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Utah v. United States of America

Legal Question:

To invoke a district court’s jurisdiction under the Quiet Title Act to adjudicate the merits of a quiet title action, must a State establish facts that show affirmative action by the United States that demonstrates its claim to title in the property, or can a State rely on facts that raise a cloud on the State’s title?

Petitioner

State of Utah

Respondent

United States of America

Amicus Curiae:

Mountain States Legal Foundation

Court:

Supreme Court of the United States
None

 

In 2005 and 2006, the Bureau of Land Management’s (BLM’s) Kanab Field Office completed an inventory of routes within its jurisdiction.  In 2008, the BLM Kanab Field Office released the Kanab Field Office Management Plan.  The Plan provided guidance for acreage managed by the Kanab Field Office and was based expressly upon the 2005 and 2006 road inventory.  A map in the plan notes what roads are designated as open, closed, or limited for motor vehicle use, but does not identify the Hancock or Sand Dunes Roads.  In 2009, the BLM identified the Hancock and Sand Dunes roads as “Class 3 primary roads,” a change never part of a formal amendment process.               

In April of 2008, Kane County, Utah initiated an action pursuant to the Quiet Title Act (QTA) against the United States seeking to quite title to fifteen roads within Kane County.  The State of Utah later joined as an intervenor.  In 2011, the U.S. District Court for the District of Utah, Central Division, held a nine-day bench trial.  In 2013, the district court found the BLM’s actions created an “ambiguity” as to the legal status of the roads and quieted title in favor of Kane County and the State of Utah as to twelve of the roads and in favor of the United States as to three of the roads.  At the Tenth Circuit, the United States argued the district court lacked jurisdiction over Kane County’s claims to the Sand Dunes, Hancock, and four Cave Lakes Roads (collectively the Six Roads) because it had never specifically claimed an interest in those roads.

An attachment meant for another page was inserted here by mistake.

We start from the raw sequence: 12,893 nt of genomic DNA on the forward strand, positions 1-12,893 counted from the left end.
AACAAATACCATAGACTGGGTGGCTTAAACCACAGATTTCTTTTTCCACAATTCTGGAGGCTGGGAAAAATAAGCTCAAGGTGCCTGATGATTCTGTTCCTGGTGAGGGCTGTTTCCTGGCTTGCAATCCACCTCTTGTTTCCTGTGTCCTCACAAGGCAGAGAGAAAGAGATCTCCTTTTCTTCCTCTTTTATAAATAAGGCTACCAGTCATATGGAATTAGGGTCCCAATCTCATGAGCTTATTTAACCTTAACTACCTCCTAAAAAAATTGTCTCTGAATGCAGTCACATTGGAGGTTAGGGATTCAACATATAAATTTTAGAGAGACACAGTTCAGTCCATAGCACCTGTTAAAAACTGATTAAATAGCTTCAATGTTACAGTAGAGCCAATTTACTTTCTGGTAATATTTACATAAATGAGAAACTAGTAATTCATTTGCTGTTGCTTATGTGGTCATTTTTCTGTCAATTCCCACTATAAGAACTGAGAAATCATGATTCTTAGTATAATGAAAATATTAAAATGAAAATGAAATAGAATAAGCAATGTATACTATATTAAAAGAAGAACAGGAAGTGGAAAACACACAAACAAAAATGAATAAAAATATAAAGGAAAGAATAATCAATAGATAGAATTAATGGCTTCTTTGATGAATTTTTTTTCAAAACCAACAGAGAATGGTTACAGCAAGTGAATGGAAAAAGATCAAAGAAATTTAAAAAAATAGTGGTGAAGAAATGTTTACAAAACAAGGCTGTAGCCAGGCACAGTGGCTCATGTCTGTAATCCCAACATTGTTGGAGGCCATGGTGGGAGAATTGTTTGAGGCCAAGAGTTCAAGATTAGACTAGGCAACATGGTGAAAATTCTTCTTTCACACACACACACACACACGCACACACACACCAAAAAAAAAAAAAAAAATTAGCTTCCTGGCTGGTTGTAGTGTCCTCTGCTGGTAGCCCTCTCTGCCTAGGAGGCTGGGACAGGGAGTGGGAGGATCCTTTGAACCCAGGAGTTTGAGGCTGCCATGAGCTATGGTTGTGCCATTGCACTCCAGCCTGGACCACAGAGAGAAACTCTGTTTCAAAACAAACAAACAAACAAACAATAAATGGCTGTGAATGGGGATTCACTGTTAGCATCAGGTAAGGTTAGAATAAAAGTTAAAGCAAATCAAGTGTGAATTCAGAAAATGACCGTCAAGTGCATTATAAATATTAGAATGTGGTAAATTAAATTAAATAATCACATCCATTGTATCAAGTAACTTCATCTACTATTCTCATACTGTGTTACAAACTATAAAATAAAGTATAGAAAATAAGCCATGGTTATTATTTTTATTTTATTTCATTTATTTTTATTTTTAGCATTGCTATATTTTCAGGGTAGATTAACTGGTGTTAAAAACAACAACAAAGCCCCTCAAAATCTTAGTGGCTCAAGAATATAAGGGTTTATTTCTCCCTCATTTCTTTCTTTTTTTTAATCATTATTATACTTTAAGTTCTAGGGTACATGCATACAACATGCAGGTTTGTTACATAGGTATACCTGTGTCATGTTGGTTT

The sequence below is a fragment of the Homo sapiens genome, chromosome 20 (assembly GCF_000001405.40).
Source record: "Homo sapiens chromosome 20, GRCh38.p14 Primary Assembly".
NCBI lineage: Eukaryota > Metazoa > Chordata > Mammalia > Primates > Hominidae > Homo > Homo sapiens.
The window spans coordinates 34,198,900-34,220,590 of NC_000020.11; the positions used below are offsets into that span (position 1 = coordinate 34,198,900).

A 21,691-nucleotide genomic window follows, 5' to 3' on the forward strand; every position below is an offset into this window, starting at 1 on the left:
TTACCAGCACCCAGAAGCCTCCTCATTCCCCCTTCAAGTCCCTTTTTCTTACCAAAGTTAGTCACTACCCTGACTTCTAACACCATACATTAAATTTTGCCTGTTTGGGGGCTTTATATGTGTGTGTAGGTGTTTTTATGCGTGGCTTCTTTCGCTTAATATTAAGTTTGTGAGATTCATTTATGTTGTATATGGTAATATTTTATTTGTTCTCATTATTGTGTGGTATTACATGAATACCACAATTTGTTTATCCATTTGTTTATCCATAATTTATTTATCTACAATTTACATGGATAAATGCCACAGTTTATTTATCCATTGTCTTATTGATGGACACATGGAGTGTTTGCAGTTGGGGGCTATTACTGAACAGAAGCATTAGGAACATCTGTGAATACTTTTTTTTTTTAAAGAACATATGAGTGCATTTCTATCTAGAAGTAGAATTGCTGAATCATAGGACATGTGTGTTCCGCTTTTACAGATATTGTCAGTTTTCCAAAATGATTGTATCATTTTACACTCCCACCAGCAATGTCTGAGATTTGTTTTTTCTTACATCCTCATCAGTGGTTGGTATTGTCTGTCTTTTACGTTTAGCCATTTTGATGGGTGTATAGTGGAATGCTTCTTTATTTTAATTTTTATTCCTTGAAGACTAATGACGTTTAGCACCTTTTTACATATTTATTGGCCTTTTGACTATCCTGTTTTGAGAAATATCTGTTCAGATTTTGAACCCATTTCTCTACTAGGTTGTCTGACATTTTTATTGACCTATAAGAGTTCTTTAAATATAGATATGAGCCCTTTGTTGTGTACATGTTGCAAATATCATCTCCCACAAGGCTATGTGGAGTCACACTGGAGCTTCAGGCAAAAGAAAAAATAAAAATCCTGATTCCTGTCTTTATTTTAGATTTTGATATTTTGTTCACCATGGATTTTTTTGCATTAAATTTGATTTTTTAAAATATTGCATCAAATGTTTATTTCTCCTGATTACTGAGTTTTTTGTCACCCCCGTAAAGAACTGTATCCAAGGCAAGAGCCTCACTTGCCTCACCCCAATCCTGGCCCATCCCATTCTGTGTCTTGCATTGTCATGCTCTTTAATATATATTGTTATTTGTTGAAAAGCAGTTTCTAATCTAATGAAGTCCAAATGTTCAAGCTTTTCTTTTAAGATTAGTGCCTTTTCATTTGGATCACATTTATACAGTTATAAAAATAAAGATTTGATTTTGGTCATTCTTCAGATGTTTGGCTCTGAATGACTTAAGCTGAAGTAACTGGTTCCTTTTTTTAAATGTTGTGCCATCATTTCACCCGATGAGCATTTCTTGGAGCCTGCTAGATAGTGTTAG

“[A]ctions of the United States that merely produce some ambiguity regarding a plaintiff’s title are insufficient to constitute ‘disputed title,’” declared the panel and ruled that the district court had no jurisdiction to hear the dispute.  At issue is the question of the QTA, which waives sovereign immunity as to issues of real property ownership regarding land “in which the United States claims an interest.”  Kane County and Utah filed petitions for rehearing en banc, but their petitions were denied.

On June 18, 2015, Kane County filed a petition for writ of certiorari to the Supreme Court of the United States.  On July 2, 2015, Utah filed a petition for writ of certiorari.  On August 6, 2015, MSLF filed an amicus curiae brief on behalf of MSLF and in support of Utah’s petition, arguing that the Tenth Circuit’s interpretation of the QTA will allow the United States to avoid QTA litigation merely by remaining neutral—that is neither claiming nor disclaiming an interest in property.  The Tenth Circuit’s flawed decision also creates a circuit split and destroys the congressional intent behind the QTA.  On September 8, 2015, the United States filed a brief in opposition.  On October 13, 2015, the Supreme Court denied certiorari.



  • Western Legal Group Sides with Utah In Quiet Title Case

    Aug 6, 2015
    A western nonprofit, public-interest legal foundation with decades of experience seeking to quiet title to land in the face of actions by the federal government disputing a landowner’s rights today filed a friend of the court brief in support of Utah in its action against the United States of America.


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